Living Trusts are a common estate planning technique for avoiding probate and facilitating management of assets in the event of incapacity. If someone has a living trust, it usually makes sense to transfer transfer his or her real property to the trust as part of the trust funding process. This is particularly important for out-of-state real estate, so that no probate will be required in that jurisdiction.
The transfer is done by way of a new deed, which will need to be prepared by an attorney licensed in the state in which the property is located. The cost is usually about $200 per deed.
However, here are some things to be aware of when transferring your real estate to your living trust:
1) Mortgage - Virtually every mortgage has a due-on-sale clause, which means the mortgage company can call the loan due if you transfer your property. However, the federal Garn-St. German Act (Title 12 of the US Code 1701-j-3; aka the Federal Depository Regulations Institutions Act of 1982), provides that there is no due-on-sale violation when a property is placed into a legitimate inter-vivos trust by a borrower who is a natural person, so long as the borrower is, and remains, a beneficiary of the trust; and the trust is revocable and does not confer occupancy rights to another. This covers most living trusts. Of course, you are still liable for the mortgage after the property is transferred to the trust.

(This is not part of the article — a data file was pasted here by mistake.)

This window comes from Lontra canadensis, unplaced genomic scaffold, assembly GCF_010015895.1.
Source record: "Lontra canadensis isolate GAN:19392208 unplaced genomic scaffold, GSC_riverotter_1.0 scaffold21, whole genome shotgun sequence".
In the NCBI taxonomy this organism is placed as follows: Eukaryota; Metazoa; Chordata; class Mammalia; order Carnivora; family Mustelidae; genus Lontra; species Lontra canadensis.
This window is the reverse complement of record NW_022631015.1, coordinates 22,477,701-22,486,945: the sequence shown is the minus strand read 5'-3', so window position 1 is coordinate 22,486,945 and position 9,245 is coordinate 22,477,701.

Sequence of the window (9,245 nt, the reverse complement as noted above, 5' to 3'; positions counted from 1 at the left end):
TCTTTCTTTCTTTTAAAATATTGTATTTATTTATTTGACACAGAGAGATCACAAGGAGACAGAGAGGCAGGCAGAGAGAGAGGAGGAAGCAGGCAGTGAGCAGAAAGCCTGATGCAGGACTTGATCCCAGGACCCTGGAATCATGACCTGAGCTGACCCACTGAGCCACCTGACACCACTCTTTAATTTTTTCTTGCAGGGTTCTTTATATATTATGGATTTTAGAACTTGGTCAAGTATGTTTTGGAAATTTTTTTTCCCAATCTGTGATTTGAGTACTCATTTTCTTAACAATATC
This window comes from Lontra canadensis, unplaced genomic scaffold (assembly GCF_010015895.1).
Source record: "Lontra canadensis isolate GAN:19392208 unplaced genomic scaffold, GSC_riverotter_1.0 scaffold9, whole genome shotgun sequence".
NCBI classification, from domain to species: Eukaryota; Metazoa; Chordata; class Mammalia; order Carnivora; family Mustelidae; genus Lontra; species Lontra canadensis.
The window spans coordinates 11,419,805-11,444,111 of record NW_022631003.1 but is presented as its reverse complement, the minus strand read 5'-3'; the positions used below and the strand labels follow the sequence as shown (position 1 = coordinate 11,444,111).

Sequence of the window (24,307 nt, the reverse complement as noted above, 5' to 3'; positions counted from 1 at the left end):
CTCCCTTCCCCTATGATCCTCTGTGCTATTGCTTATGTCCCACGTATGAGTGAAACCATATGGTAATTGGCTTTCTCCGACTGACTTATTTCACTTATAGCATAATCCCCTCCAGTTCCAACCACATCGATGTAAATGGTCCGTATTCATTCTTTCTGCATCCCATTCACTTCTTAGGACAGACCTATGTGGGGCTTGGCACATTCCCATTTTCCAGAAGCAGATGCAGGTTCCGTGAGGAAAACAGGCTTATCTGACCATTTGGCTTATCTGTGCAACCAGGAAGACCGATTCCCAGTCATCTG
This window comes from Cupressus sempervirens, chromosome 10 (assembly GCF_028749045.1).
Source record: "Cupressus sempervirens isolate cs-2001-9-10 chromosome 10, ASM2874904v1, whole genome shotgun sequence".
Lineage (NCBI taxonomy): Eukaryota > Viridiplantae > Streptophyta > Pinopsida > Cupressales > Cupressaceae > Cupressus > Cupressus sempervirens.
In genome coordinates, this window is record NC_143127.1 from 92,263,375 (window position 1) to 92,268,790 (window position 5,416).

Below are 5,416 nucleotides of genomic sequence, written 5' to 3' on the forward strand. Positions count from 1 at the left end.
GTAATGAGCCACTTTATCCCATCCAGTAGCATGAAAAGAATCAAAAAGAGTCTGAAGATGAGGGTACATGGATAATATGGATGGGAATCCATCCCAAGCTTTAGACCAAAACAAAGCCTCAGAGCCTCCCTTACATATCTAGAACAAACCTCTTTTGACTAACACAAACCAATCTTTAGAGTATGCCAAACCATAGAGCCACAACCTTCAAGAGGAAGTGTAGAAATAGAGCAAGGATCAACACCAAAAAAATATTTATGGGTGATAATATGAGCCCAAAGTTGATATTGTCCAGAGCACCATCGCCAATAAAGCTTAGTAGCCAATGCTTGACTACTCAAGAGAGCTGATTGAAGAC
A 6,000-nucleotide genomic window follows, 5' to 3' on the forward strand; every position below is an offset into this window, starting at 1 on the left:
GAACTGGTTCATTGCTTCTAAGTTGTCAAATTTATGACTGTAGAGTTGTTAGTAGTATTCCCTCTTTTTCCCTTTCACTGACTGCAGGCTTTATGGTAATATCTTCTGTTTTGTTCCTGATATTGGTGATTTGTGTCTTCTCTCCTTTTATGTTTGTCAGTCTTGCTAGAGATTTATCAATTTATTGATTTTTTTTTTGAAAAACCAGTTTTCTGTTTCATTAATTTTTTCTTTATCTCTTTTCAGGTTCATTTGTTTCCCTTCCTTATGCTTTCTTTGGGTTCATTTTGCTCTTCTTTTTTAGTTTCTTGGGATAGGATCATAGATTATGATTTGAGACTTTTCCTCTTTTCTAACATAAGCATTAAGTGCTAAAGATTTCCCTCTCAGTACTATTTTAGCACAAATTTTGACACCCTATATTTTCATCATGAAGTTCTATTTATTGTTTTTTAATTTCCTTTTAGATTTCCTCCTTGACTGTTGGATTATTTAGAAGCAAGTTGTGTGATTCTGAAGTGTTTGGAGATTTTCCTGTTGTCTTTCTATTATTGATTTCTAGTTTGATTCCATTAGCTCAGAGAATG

2) Title Insurance - When you buy real estate, you generally obtain title insurance to cover you should there later be a question about your legal ownership of the property. As part of the process of transferring your real estate to your trust, you should contact the title insurance company to ensure that your coverage will continue under the trust. Make sure you have it in writing.
3) Homeowner/Hazard Insurance - Likewise, contact your insurance company or agent to make sure your property will still be insured. Again, if it the wording is not in the policy itself, get it in writing.
4) Rental Property - If you have rental property, you should not put it directly in the trust. I always recommend owning rental real estate in a Limited Liability Company to protect your other assets should your tenant sue you. Your living trust can then own the LLC.
5) Married Couples - When married couples own property together in NC, it is generally Tenancy by the Entirety, which means no interest in the property can be sold without both spouses agreeing, the property is protected from creditors of either spouse. This is an important benefit, which is lost if the property is placed in trust. An estate planning attorney can counsel you as the best way to handle it based on your particular set of circumstances.
6) Time-Shares - Time-Shares are generally considered real property and thus will trigger probate in the jurisdiction in which they are located. Thus, it's a good idea to put them in a living trust also.
7) Foreign Property - Countries with legal systems based on English law, such as Canada, Australia, New Zealand, Bahamas, Bermuda,, British Virgin Islands, Cayman Islands, South Africa, etc., generally recognize trusts, so you may be able to change ownership to either your U.S. trust or a trust prepared pursuant to local law. Civil law countries (most other countries in the world) may not recognize trusts.